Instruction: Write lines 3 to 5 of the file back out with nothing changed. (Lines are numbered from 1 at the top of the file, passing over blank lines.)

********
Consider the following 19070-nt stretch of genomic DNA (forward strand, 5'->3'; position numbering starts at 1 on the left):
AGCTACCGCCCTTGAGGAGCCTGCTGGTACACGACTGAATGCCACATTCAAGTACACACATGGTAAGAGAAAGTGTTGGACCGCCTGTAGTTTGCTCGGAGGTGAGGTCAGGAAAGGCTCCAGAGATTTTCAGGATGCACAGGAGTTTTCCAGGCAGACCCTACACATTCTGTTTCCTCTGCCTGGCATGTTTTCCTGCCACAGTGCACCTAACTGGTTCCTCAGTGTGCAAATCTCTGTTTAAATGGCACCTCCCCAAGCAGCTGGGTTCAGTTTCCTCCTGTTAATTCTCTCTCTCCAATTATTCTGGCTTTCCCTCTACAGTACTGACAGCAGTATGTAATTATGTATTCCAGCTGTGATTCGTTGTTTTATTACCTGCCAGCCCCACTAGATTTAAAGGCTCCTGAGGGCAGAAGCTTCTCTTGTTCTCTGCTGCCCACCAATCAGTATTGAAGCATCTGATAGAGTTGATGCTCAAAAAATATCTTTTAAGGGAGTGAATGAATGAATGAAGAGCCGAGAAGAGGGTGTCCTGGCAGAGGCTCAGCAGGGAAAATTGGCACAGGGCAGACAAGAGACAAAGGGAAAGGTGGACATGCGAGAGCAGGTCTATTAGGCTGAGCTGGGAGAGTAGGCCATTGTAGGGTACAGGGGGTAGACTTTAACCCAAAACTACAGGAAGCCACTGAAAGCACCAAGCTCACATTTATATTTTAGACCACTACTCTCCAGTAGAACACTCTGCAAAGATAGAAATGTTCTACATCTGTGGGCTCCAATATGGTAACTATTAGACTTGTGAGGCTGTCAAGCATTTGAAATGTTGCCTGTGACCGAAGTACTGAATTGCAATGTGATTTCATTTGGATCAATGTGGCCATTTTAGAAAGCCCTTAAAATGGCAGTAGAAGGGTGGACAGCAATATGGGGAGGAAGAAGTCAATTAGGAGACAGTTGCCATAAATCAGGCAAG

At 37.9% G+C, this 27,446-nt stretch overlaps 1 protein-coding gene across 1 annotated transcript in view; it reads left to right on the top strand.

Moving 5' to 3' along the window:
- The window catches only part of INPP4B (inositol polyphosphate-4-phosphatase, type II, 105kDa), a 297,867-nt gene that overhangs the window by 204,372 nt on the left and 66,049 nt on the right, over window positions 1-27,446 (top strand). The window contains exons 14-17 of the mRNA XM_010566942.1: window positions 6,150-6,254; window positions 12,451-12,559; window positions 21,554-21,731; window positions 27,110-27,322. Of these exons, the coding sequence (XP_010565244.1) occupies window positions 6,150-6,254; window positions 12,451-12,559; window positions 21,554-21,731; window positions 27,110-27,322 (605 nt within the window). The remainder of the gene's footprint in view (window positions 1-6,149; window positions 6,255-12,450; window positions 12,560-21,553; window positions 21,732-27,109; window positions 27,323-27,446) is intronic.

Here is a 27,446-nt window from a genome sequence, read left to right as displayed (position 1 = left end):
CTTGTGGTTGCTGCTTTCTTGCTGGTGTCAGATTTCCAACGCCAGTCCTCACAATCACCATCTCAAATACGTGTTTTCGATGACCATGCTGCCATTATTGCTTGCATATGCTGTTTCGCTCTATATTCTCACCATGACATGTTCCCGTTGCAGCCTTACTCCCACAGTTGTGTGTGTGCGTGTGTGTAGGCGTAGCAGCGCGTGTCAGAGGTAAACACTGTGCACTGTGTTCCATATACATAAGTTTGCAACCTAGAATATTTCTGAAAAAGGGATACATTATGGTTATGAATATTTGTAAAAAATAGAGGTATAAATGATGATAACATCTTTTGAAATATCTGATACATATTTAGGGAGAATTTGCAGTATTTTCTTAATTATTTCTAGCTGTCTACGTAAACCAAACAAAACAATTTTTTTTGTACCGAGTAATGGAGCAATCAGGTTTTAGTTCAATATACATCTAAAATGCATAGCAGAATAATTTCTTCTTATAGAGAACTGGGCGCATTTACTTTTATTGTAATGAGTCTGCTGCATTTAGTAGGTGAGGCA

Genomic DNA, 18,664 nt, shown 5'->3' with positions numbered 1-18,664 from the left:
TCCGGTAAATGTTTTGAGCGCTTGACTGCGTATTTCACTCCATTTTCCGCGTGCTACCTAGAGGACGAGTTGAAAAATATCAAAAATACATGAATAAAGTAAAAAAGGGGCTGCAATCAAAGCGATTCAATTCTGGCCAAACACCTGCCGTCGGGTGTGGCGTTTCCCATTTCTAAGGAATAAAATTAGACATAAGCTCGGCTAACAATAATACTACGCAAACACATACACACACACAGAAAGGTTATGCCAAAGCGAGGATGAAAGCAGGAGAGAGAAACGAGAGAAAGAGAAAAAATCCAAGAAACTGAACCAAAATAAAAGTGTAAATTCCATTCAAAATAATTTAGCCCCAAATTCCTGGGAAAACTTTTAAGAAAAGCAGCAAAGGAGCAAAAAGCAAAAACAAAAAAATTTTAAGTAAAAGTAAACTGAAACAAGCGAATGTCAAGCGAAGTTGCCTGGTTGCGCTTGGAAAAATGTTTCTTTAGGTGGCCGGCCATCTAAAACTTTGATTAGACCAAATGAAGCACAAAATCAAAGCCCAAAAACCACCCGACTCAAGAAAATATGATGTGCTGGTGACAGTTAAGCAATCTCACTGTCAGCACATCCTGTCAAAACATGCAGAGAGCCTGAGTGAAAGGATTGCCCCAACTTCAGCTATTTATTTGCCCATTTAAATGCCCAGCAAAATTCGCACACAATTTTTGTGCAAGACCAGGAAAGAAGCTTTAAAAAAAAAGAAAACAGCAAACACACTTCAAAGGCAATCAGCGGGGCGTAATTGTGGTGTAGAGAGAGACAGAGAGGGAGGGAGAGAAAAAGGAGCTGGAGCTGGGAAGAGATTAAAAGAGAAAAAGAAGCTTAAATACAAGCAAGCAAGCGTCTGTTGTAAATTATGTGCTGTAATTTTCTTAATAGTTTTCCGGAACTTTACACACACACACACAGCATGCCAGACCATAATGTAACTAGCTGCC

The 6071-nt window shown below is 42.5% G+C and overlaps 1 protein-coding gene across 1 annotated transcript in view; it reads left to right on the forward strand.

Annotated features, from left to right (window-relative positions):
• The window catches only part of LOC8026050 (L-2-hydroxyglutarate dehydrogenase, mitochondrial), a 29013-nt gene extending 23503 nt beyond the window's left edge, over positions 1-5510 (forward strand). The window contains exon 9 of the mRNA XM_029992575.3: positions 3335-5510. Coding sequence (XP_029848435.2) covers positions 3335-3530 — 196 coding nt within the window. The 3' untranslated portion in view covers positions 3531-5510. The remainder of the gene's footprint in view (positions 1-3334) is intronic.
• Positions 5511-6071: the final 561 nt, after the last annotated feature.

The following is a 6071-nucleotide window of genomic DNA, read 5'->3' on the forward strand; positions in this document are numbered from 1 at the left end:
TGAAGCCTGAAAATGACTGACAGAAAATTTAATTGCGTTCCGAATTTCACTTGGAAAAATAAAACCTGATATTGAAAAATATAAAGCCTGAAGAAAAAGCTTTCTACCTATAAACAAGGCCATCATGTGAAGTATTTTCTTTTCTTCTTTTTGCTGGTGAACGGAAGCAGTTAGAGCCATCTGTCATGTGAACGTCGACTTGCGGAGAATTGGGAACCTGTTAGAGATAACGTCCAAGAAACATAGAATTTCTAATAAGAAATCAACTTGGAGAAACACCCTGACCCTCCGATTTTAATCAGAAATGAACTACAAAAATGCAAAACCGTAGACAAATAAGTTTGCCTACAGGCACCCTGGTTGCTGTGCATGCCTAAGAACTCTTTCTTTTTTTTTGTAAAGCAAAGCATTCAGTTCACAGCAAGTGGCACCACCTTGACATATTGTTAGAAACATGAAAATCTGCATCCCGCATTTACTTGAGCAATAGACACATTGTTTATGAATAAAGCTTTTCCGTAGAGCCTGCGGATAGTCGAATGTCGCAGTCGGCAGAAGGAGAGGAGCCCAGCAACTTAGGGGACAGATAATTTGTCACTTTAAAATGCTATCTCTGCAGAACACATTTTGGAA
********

At 37.9% G+C, this 27,446-nt stretch overlaps 1 protein-coding gene across 1 annotated transcript in view; it reads left to right on the top strand.

Moving 5' to 3' along the window:
- The window catches only part of INPP4B (inositol polyphosphate-4-phosphatase, type II, 105kDa), a 297,867-nt gene that overhangs the window by 204,372 nt on the left and 66,049 nt on the right, over window positions 1-27,446 (top strand). The window contains exons 14-17 of the mRNA XM_010566942.1: window positions 6,150-6,254; window positions 12,451-12,559; window positions 21,554-21,731; window positions 27,110-27,322. Of these exons, the coding sequence (XP_010565244.1) occupies window positions 6,150-6,254; window positions 12,451-12,559; window positions 21,554-21,731; window positions 27,110-27,322 (605 nt within the window). The remainder of the gene's footprint in view (window positions 1-6,149; window positions 6,255-12,450; window positions 12,560-21,553; window positions 21,732-27,109; window positions 27,323-27,446) is intronic.